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Rich client are so 90

Hussein Baghdadi
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Hi.
In the world of "rich" web applications (Ajax, Seam and GWT for example), do you think that the rich clients still has a future ?
Thanks.
Romain Guy
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Definitely. Web apps are better than they've ever been but they still have lots of problems. Performance and responsiveness in particular. Local storage (even though Google Gears helps... as long as you're not using Safari) is also a big issue. And we are dependent on our web browsers which have never been the most stable applications. Did you ever experience a browser crash? And discovered you lost the 4 tabs you had opened, thus losing the two emails you were writing? Sure, local apps are not immune to this either, but one app going down will not bring everything else with it.

I am convinced that web apps and local apps are meant to coexist peacefully. While I found stupid to do everything on the web it would also be foolish not to use the power of the web and remain on our desktops. Services like Apple's .Mac are the right way to go I think. They give you a great web mail and a great local email client that both use the same data. At home, you can use the rich client to get a better experience. When you're away you can still use your mail, you just need a web browser.

Finally, some applications will remain very difficult to put in a web browser. Applications like Office, Photoshop or our IDEs don't work that well in browsers. Sure, there are dumbed down versions that exist as web apps and while they are good enough to basic usage, professional might not agree to forget all the cool features of their rich clients.
Barry Andrews
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I think your basic workplace desktop apps like MS Word, Powerpoint, Excel, email clients, financial apps, etc. are going to stay on the desktop forever. No company in their right mind is going to rely on something like google documents just for security reasons alone. I agree with Romain that desktop and rich web clients will co-exist. There is a place for each.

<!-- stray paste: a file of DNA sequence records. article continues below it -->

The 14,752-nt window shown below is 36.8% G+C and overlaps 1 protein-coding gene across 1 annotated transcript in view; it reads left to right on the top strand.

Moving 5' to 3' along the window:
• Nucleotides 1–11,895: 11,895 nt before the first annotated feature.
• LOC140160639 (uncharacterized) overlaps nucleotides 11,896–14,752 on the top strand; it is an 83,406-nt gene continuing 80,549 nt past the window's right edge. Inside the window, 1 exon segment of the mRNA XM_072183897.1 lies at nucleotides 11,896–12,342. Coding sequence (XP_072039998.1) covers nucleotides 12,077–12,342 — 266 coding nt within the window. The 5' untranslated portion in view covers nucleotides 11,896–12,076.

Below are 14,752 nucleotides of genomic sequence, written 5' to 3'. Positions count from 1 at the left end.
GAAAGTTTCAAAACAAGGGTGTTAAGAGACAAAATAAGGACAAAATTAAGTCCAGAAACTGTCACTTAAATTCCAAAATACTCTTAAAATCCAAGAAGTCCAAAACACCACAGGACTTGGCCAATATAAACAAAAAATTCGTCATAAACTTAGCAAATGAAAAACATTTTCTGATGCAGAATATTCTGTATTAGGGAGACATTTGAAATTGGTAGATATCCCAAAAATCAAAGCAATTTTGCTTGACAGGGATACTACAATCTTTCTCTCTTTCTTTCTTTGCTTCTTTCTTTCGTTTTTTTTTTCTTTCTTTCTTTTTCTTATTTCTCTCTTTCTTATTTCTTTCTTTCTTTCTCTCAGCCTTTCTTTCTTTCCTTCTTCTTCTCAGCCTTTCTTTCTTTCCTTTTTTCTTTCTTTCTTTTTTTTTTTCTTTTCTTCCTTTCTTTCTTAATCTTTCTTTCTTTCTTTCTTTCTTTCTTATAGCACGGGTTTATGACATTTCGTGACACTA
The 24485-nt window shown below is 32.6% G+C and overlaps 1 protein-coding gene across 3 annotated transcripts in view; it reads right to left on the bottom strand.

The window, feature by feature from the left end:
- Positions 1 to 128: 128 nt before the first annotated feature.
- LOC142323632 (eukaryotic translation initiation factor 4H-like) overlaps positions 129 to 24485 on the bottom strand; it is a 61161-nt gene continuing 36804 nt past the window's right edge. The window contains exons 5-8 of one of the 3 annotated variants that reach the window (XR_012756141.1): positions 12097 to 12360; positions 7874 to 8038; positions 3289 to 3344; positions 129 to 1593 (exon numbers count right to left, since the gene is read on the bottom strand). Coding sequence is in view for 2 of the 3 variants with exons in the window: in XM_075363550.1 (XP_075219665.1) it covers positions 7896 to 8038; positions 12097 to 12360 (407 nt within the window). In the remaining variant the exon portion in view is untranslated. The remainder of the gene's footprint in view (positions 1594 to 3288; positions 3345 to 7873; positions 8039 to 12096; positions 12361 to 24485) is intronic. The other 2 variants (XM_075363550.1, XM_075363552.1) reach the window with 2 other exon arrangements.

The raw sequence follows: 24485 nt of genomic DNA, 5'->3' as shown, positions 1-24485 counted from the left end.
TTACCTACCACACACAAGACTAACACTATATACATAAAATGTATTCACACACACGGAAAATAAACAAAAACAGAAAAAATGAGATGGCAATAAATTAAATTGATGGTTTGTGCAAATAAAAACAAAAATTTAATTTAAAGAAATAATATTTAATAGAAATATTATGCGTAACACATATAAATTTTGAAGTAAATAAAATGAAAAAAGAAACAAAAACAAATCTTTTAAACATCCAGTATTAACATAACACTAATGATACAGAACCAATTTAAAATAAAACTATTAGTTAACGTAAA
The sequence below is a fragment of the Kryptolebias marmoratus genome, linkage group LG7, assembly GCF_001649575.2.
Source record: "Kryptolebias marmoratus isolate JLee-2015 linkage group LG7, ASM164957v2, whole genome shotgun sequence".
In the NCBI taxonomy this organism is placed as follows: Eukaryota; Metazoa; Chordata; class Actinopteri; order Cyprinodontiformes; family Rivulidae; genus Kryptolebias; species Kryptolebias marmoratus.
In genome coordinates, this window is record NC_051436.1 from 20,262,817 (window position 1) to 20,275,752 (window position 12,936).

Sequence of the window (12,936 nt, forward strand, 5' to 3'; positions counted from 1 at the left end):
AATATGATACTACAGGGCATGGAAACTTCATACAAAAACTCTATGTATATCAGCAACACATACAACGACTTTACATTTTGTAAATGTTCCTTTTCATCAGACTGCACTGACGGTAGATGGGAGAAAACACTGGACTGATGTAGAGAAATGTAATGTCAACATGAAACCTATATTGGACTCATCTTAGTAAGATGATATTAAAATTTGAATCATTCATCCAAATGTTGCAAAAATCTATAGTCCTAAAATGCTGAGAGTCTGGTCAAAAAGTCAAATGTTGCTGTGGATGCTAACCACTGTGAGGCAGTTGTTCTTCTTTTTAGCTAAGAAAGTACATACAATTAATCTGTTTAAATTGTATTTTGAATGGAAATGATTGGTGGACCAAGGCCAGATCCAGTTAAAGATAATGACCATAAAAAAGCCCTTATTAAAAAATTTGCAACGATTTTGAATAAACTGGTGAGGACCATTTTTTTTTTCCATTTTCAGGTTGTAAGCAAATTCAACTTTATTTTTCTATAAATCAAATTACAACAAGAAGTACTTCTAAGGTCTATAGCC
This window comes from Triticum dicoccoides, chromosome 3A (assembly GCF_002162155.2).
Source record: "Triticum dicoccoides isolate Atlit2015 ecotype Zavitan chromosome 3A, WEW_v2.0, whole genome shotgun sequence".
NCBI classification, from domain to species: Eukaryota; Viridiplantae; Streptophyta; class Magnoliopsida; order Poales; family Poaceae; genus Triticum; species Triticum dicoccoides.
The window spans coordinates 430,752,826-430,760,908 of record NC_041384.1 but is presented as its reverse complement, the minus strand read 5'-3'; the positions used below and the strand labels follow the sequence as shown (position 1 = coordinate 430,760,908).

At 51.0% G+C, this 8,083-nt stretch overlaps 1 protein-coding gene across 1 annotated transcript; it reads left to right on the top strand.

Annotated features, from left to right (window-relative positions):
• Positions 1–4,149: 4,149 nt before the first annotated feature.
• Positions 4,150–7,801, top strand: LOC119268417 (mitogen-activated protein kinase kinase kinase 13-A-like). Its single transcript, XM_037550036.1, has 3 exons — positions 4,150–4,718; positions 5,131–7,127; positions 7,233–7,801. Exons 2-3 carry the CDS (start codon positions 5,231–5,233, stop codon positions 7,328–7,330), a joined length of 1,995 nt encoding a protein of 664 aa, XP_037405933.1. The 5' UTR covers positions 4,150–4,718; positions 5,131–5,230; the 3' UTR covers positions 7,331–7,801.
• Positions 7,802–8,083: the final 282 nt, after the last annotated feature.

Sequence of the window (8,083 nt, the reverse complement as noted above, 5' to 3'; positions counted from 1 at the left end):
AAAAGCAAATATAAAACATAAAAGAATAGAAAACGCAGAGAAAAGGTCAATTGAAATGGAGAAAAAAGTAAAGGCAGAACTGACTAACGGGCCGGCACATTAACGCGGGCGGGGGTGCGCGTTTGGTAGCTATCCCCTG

Hussein Baghdadi
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Sure but the margin of rich clients is becoming smaller, right?
Romain Guy
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I don't think so. Today what are the applications you use online every day? I use way more rich clients than webapps.
Hussein Baghdadi
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Today what are the applications you use online every day?

Well, let me see:
GMail, Google Maps, Flickr, weblogs (just to name few)....
Romain Guy
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That illustrates my point very well. Aside from Gmail, none of those apps are applications you would have used locally anyway. Because their point is to be online. What applications are you using online today that you used to use locally? Mail for some of us (I personally cannot stand Gmail and its ugly, ugly UI), sometimes collaboration tools (like Google Docs, although they are far from fulfilling the all the needs of Office/OpenOffice/whatever users) and that's pretty much it. Even IM clients, which exist as webapps are still mostly used a rich clients (Windows Live Messenger or Apple's iChat for instance.)

I am convinced that web apps brought us NEW applications and made a few other easier to use (like email for some people; at least those who don't need to access it offline on a laptop.) The desktop is FANTASTIC for many applications (especially heavy duty apps like Photoshop, that I use daily.) And the web is FANTASTIC for many **other sorts of applications**.